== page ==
National Health Insurance and Medical Care

Germany Table of Contents

Germany's health care system provides its residents with nearly universal access to comprehensive high-quality medical care and a choice of physicians. Over 90 percent of the population receives health care through the country's statutory health care insurance program. Membership in this program is compulsory for all those earning less than a periodically revised income ceiling. Nearly all of the remainder of the population receives health care via private for-profit insurance companies. Everyone uses the same health care facilities.

Although the federal government has an important role in specifying national health care policies and although the Lšnder control the hospital sector, the country's health care system is not government run. Instead, it is administered by national and regional self-governing associations of payers and providers. These associations play key roles in specifying the details of national health policy and negotiate with one another about financing and providing health care. In addition, instead of being paid for by taxes, the system is financed mostly by health care insurance premiums, both compulsory and voluntary.

In early 1993, the Health Care Structural Reform Act (Gesundheitsstrukturgesetz--GSG) came into effect, marking the end of a more than a century-long period in which benefits and services under statutory public health insurance had been extended to ever larger segments of the population. Rising health expenditures may prompt policy makers to impose further restrictions on providers and consumers of health care. These high expenditures have been caused by a rapidly aging population (retirees' costs rose by 962 percent between 1972 and 1992), the intensive and costly use of advanced-technology medical procedures, and other economic and budgetary pressures. As of mid-1995, the drafting of new reform proposals was under way.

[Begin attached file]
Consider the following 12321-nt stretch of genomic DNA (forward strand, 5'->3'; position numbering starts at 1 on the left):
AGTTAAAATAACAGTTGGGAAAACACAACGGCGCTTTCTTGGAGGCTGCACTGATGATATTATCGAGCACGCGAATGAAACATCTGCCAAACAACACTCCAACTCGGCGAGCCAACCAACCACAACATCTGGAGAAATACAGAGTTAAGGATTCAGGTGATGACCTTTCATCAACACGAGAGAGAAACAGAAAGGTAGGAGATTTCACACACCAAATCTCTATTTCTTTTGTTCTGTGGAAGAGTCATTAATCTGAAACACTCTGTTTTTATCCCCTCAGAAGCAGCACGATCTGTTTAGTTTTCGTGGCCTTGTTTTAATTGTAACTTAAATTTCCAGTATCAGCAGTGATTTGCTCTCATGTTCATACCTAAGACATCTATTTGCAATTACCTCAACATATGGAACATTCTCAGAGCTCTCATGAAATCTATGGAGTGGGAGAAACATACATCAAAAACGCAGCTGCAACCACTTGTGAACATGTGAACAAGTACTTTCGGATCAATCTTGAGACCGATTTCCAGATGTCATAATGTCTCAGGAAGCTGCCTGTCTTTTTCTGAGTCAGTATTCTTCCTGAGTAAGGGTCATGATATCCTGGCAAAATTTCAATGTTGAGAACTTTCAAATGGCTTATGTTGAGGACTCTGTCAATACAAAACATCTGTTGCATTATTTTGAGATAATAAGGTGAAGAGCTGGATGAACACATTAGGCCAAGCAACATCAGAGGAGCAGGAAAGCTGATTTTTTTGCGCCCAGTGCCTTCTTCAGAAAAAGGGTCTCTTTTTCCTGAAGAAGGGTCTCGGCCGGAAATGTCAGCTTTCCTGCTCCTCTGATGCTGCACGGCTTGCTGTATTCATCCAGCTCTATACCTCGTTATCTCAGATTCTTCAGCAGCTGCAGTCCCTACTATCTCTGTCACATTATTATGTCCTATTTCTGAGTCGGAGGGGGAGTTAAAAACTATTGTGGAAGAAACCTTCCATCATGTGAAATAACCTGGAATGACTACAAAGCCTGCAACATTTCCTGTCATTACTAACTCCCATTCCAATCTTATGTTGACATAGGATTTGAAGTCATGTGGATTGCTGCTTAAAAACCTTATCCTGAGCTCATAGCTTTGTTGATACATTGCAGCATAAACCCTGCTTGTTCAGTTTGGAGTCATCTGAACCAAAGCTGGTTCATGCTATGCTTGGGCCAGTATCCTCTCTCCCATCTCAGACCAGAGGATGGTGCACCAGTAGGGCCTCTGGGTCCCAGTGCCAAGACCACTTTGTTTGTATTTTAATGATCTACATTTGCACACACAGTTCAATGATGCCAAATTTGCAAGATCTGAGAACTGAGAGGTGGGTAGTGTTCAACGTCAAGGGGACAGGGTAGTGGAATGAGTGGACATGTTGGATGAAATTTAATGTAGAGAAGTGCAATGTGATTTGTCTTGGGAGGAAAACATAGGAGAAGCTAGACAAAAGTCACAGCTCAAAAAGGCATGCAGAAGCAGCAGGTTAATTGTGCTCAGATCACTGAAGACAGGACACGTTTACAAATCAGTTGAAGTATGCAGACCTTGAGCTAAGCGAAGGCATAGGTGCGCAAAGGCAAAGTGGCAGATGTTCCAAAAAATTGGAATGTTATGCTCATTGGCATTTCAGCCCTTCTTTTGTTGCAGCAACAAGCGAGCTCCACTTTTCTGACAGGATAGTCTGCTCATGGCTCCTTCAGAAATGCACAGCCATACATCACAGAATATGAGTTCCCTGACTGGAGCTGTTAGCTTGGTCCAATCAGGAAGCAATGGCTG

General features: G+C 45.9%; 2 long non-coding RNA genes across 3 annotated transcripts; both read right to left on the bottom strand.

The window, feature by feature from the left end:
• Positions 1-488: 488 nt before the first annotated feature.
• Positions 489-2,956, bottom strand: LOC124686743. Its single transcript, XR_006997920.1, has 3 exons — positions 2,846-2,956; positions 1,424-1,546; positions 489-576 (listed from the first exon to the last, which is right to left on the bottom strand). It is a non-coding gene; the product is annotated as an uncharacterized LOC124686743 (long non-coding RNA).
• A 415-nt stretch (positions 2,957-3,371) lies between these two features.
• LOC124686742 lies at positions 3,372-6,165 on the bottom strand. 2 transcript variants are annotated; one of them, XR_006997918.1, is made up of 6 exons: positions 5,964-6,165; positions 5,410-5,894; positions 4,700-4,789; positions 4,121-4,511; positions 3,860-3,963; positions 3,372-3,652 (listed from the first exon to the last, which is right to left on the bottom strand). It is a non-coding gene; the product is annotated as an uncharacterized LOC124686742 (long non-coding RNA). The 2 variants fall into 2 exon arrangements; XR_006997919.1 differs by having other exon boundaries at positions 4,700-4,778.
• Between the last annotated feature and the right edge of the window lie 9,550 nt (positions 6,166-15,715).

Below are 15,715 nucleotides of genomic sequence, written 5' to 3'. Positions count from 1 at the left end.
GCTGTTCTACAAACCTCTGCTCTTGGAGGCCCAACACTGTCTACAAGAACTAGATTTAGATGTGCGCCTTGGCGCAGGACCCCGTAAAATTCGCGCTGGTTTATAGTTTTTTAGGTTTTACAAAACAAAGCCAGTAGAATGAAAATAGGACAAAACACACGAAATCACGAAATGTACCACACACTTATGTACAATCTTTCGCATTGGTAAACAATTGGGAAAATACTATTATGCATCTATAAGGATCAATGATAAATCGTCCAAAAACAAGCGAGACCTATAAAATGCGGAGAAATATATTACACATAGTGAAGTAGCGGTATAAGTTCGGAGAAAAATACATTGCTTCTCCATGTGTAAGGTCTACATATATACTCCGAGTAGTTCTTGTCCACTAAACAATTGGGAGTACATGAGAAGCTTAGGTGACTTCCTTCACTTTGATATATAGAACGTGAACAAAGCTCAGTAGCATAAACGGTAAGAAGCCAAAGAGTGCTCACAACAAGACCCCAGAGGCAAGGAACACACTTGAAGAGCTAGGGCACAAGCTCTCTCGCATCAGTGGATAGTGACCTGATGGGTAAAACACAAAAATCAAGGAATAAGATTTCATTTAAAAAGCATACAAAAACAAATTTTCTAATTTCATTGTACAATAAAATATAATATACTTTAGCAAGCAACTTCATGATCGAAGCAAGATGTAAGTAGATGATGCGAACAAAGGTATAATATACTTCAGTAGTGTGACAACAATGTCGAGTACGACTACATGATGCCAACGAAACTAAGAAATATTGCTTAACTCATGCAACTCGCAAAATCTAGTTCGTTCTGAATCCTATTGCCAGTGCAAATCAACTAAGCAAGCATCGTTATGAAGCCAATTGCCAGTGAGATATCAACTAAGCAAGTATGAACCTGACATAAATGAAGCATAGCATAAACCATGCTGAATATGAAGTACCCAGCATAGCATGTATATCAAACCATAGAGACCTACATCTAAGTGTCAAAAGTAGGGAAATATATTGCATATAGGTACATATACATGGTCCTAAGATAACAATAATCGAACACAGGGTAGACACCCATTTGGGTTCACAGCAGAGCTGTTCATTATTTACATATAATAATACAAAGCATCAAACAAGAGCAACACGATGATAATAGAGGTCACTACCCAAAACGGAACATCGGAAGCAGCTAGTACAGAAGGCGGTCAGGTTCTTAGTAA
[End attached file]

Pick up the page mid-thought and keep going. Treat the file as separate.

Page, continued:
For residents of the former GDR, the era of free care ended in 1991. The political decision to adopt the FRG's health care system required the reorganization of nearly all components of health care in the new Lšnder . As of mid-1995, the reorganization of the health care system in the former GDR still was far from completion.

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Source: U.S. Library of Congress